How do we follow a child's interest in a Montessori way? We need to provide hands on, real learning opportunities, but how?
Here are some ideas that I like to explore when following a child's interest:
- Materials that are age and developmentally appropriate.
- Materials displayed in a way that is attractive and accessible to the child - on children's low shelves or on a child sized table.
- A relevant field trip - if possible. You or the child can take some photos, you can print the photos out and use them to explore the topic further.
- Learning experiences that use all senses - or as many as possible: smell, sight, touch, sound, taste.
Materials I like to use include:
- Items from nature.
- Real materials that are safe for the child to use and explore.
- Accurate models - useful for animals, some plants, life cycles, vehicles. For older children anatomy models are good!
- Printed language materials - for a toddler I love to use anatomy cards to teach and develop language around anatomy, three part cards or matching cards can be useful and can be found on almost every topic.
- Photographs - real accurate images that show detail and printed large, I like to use photographs printed on A5 card, I often use images found online, if you already have a printer this is a super affordable way to create beautiful images.
- Books - age appropriate books, we don't need to get all the books on the topic but we can explore books from our own library, from the public library or display a book open to the relevant topic like a children's encyclopedia, My First Discovery books are fantastic for young children.
- Sound recorder - we like to use a little child friendly sound recorder, you can record your sound for 1 minute, the child simply presses the button to play the sound. It's perfect for recording animal sounds, I've found many animal sounds online, I play them on my computer with the sound up and put the recorder close, it works perfectly.
- Art materials like themed play dough tray (for toddlers) or clay, stamps, painting.
Things I keep in mind:
- Use real, scientific language - educate yourself if necessary, we don't know it all so do some research if needed.
- Consider what it is you want the child to learn - for animals this is often habitat, anatomy, life cycle, food chains.
- Observe the child using the materials - especially if they are new materials and see how the child responds to them.
- We don't need to teach the child everything at once - we don't want to overwhelm the child or have them lose their interest.
- Keep the learning environment dynamic and evolving - keep out materials the child is using and increase materials in specific lines of inquiry, you don't know where it may take you, frog study may turn into pond life study.
- We don't need to put out all we have on the topic or start buying new materials - start with the materials that are most relevant that you already have, observe see what works/captures the child's attention and change/rotate materials if needed.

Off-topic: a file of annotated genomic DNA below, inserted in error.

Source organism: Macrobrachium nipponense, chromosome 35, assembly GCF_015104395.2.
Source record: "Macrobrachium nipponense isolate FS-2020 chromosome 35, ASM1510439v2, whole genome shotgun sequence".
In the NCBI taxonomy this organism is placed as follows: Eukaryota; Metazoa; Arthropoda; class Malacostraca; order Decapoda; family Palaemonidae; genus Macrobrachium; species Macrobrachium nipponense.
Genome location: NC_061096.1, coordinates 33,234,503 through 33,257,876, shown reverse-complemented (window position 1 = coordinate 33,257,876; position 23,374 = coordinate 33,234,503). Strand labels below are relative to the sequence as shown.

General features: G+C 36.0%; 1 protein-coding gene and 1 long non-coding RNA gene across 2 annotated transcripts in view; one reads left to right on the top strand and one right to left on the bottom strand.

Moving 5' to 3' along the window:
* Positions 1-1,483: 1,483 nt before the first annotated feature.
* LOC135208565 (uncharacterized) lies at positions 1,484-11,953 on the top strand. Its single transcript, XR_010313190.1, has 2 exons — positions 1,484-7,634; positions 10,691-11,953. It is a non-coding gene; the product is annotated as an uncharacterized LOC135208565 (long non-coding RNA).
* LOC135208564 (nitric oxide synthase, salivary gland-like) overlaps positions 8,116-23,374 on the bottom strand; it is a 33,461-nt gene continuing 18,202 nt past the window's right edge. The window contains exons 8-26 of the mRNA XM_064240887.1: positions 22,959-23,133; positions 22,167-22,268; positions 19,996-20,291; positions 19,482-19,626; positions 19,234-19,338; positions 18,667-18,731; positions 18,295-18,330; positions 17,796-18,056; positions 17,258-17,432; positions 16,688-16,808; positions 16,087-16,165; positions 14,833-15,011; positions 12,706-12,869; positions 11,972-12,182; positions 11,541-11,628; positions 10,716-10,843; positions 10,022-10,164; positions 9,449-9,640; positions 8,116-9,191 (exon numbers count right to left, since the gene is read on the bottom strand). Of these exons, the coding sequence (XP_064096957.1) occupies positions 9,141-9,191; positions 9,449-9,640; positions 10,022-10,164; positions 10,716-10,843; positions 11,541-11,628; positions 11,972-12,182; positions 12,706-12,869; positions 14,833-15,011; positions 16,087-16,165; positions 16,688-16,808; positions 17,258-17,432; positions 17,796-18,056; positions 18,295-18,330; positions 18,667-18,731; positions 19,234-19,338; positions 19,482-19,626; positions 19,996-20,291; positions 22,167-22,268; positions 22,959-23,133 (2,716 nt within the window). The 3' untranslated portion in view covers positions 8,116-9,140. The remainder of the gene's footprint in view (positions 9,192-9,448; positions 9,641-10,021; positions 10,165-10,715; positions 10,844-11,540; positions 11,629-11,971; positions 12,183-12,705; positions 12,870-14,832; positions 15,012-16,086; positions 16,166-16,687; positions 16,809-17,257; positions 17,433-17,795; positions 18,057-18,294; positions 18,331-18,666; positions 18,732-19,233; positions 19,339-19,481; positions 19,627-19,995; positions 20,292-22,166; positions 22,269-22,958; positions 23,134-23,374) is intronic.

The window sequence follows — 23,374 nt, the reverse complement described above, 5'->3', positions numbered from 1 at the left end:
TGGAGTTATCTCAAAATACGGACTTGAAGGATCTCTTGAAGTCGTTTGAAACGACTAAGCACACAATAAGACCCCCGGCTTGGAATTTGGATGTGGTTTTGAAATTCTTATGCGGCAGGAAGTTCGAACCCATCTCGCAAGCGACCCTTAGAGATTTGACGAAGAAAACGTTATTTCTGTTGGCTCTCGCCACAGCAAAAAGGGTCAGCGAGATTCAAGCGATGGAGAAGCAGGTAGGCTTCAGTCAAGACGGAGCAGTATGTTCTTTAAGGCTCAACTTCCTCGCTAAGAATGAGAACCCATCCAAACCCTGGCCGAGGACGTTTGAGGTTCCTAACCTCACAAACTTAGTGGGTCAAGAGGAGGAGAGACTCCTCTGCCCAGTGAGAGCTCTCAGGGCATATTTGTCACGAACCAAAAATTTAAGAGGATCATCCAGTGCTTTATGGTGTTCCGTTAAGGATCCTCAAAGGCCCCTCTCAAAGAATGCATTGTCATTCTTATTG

- Don't seek approval online - our children's learning environments should not be driven by a desire to publish online, there are many beautiful learning environments shared on social media that may not be age or developmentally appropriate.
- We may be able incorporate learning through free, open-ended play or through art.
At the moment we are looking at Frogs with my toddler (2.5yrs). We have a local Frog habitat on our daily nature walk path. We can see the signs (it's in a nature reserve) and hear the Frogs but we've never seen an actual Frog there. The area is fenced off so we can't go exploring. I want to show Otto what the Frogs that live there look like and explore Frogs and Frog habitats generally. I always aim for accurate and real experiences that use lots of our senses.
Our Frog materials pictured here include:
- Montessori Zoology Frog Puzzle (AU link)(similar US here) - I chose this puzzle as it looks similar to the Frogs known to be in our local frog habitat.
- Model Frogs - these are realistic looking.
- Frog Anatomy Chart - this is a prompt for siblings and adults for language development.
- Frog Books - we have lots of Frog books that we can rotate through.
- Frog Stickers with habitat paper.
- Photographs of real Frogs and Frog habitat - I've downloaded these and printed with my own printer, I sought out the type of frog that is known to be in our local environment.
- Plastomount Frog (AU link).
- Frog sounds on toddler-friendly recorder - I've recorded frog sounds found online, Otto only needs to press the recorder to play the sounds. (AU link here).
Home printed photographs of a Frog from our local area with lots of detail. A plastomount Frog.
Another printed photograph of a Frog habitat, Frog stickers with habitat paper.
We use our Ikea FLISAT Children's table for work like this. A table cloth or in this case a play silk signifies that this is a special learning or play area.
Tadpole to Frog is my all time favourite Frog book!
The images are photographic and toddlers love the little flip pages.
Montessori Zoology Frog (with Skeleton) Puzzle. This looks similar to the frogs found in our local habitat. I generally don't recommend using Montessori classroom materials for the home but we do have a few zoology and biology puzzles.
I've put a Frog sticker on our sound recorder so Otto will know what sound to expect. I'll change the sticker when I record another sound. The sound recorder with Frog sounds and a photo of the relevant Frog would be lovely presented on a tray, I could rotate the photos and the sounds.
If you have an older child I love this printable Frog Set, these animal x-rays look fun too. Last weekend we spent hours at our local rock pool so I feel a theme around shells, ocean, crabs, seaweed coming soon!
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